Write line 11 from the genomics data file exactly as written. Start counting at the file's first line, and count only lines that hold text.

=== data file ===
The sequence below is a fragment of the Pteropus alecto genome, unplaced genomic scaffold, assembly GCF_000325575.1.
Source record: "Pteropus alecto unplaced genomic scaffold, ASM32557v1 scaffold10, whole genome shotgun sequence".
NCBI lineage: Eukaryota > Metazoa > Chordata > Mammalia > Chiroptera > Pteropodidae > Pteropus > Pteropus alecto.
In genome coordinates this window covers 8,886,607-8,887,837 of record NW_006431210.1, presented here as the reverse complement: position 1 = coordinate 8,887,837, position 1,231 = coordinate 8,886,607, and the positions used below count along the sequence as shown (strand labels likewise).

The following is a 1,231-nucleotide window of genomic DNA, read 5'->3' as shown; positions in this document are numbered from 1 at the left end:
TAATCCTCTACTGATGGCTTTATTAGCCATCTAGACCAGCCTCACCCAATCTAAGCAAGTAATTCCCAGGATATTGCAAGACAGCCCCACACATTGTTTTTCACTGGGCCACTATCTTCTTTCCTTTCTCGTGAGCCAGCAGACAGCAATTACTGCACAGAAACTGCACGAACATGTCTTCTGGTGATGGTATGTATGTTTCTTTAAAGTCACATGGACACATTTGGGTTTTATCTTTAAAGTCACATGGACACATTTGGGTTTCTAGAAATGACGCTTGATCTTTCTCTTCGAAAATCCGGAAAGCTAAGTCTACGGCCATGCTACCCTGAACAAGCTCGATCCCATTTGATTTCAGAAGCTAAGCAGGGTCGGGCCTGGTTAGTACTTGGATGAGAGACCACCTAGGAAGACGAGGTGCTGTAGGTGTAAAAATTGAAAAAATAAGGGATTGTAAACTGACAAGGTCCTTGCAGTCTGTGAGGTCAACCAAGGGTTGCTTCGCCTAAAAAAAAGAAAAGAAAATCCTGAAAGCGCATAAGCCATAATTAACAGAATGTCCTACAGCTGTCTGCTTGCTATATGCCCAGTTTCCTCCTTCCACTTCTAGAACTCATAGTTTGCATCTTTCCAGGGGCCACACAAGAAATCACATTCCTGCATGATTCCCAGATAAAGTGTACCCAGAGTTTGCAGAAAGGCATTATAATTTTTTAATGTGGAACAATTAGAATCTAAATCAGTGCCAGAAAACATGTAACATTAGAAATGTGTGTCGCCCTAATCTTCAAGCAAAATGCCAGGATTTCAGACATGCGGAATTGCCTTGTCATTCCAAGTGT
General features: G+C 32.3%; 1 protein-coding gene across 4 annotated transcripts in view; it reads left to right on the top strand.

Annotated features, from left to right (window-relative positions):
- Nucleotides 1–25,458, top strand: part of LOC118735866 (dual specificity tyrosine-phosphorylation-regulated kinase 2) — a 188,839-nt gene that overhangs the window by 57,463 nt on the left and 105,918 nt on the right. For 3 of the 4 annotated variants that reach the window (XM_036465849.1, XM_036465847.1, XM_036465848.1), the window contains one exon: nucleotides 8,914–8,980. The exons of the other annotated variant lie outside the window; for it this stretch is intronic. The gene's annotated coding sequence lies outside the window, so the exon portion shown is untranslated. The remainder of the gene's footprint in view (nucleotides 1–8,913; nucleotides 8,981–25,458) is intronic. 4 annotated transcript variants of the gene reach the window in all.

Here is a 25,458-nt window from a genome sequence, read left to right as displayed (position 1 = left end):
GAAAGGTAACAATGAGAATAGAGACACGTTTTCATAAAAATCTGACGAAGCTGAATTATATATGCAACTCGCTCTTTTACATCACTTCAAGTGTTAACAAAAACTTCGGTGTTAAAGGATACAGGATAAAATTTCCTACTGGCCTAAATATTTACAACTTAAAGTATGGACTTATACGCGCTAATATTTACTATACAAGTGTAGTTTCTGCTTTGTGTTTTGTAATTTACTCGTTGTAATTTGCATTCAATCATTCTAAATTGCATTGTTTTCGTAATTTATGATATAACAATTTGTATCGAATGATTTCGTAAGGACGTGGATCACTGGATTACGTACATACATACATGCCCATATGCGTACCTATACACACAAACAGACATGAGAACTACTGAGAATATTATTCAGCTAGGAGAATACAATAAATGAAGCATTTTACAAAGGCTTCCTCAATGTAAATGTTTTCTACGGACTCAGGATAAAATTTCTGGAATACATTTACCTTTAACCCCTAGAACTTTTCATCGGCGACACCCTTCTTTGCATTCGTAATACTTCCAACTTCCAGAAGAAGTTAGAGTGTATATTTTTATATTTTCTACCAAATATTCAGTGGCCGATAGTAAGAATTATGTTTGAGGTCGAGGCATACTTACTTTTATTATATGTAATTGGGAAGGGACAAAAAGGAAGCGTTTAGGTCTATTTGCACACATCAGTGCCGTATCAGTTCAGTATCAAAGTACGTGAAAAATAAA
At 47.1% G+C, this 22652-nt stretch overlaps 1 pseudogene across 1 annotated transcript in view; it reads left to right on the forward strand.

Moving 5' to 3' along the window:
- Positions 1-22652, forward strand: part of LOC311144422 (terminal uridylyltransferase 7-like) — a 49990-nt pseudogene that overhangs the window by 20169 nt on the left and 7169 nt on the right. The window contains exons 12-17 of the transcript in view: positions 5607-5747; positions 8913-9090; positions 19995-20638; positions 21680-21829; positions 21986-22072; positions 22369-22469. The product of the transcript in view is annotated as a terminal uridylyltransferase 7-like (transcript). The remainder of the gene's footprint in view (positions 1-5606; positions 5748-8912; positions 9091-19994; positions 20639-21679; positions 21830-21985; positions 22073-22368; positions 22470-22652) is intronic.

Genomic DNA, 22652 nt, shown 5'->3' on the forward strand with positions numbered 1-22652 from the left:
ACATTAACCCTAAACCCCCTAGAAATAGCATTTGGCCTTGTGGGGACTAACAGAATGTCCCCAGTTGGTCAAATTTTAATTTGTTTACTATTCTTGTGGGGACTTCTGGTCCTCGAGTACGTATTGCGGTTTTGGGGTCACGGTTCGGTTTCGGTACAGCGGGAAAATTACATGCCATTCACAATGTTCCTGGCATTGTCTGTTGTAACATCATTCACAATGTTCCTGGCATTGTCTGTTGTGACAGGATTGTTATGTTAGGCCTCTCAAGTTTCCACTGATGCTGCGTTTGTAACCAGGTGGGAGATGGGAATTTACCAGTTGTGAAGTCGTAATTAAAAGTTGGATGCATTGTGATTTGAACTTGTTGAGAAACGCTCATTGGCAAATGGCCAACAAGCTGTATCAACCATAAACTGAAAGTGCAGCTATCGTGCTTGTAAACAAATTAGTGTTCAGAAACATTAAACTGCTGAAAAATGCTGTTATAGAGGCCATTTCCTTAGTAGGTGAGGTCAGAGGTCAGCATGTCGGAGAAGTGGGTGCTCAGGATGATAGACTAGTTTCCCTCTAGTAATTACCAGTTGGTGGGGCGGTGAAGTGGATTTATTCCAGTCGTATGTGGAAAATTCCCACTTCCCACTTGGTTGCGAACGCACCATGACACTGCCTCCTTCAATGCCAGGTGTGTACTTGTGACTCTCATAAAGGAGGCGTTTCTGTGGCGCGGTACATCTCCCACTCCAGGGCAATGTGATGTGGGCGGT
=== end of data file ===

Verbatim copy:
GAAAGGTAACAATGAGAATAGAGACACGTTTTCATAAAAATCTGACGAAGCTGAATTATATATGCAACTCGCTCTTTTACATCACTTCAAGTGTTAACAAAAACTTCGGTGTTAAAGGATACAGGATAAAATTTCCTACTGGCCTAAATATTTACAACTTAAAGTATGGACTTATACGCGCTAATATTTACTATACAAGTGTAGTTTCTGCTTTGTGTTTTGTAATTTACTCGTTGTAATTTGCATTCAATCATTCTAAATTGCATTGTTTTCGTAATTTATGATATAACAATTTGTATCGAATGATTTCGTAAGGACGTGGATCACTGGATTACGTACATACATACATGCCCATATGCGTACCTATACACACAAACAGACATGAGAACTACTGAGAATATTATTCAGCTAGGAGAATACAATAAATGAAGCATTTTACAAAGGCTTCCTCAATGTAAATGTTTTCTACGGACTCAGGATAAAATTTCTGGAATACATTTACCTTTAACCCCTAGAACTTTTCATCGGCGACACCCTTCTTTGCATTCGTAATACTTCCAACTTCCAGAAGAAGTTAGAGTGTATATTTTTATATTTTCTACCAAATATTCAGTGGCCGATAGTAAGAATTATGTTTGAGGTCGAGGCATACTTACTTTTATTATATGTAATTGGGAAGGGACAAAAAGGAAGCGTTTAGGTCTATTTGCACACATCAGTGCCGTATCAGTTCAGTATCAAAGTACGTGAAAAATAAA